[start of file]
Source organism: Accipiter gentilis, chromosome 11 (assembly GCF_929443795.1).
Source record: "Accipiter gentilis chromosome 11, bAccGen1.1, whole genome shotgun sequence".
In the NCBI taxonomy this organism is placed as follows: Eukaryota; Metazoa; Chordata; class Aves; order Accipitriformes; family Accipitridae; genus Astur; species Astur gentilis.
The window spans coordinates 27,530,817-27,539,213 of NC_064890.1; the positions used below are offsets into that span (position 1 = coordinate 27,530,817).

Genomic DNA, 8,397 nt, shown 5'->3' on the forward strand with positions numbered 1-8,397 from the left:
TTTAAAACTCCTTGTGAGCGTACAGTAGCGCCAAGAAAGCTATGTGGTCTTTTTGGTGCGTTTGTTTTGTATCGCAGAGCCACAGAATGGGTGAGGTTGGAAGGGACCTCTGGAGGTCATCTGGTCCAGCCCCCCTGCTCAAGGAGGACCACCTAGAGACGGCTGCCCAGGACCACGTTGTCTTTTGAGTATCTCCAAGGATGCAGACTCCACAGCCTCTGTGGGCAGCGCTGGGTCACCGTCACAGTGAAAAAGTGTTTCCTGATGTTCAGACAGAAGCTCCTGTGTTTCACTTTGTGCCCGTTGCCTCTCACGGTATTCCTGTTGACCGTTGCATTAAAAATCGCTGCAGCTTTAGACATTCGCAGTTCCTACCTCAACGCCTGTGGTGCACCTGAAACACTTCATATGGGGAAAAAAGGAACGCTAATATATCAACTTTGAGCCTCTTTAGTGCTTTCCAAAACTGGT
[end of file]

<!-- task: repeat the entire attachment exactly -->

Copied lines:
Source organism: Accipiter gentilis, chromosome 11 (assembly GCF_929443795.1).
Source record: "Accipiter gentilis chromosome 11, bAccGen1.1, whole genome shotgun sequence".
In the NCBI taxonomy this organism is placed as follows: Eukaryota; Metazoa; Chordata; class Aves; order Accipitriformes; family Accipitridae; genus Astur; species Astur gentilis.
The window spans coordinates 27,530,817-27,539,213 of NC_064890.1; the positions used below are offsets into that span (position 1 = coordinate 27,530,817).

Genomic DNA, 8,397 nt, shown 5'->3' on the forward strand with positions numbered 1-8,397 from the left:
TTTAAAACTCCTTGTGAGCGTACAGTAGCGCCAAGAAAGCTATGTGGTCTTTTTGGTGCGTTTGTTTTGTATCGCAGAGCCACAGAATGGGTGAGGTTGGAAGGGACCTCTGGAGGTCATCTGGTCCAGCCCCCCTGCTCAAGGAGGACCACCTAGAGACGGCTGCCCAGGACCACGTTGTCTTTTGAGTATCTCCAAGGATGCAGACTCCACAGCCTCTGTGGGCAGCGCTGGGTCACCGTCACAGTGAAAAAGTGTTTCCTGATGTTCAGACAGAAGCTCCTGTGTTTCACTTTGTGCCCGTTGCCTCTCACGGTATTCCTGTTGACCGTTGCATTAAAAATCGCTGCAGCTTTAGACATTCGCAGTTCCTACCTCAACGCCTGTGGTGCACCTGAAACACTTCATATGGGGAAAAAAGGAACGCTAATATATCAACTTTGAGCCTCTTTAGTGCTTTCCAAAACTGGT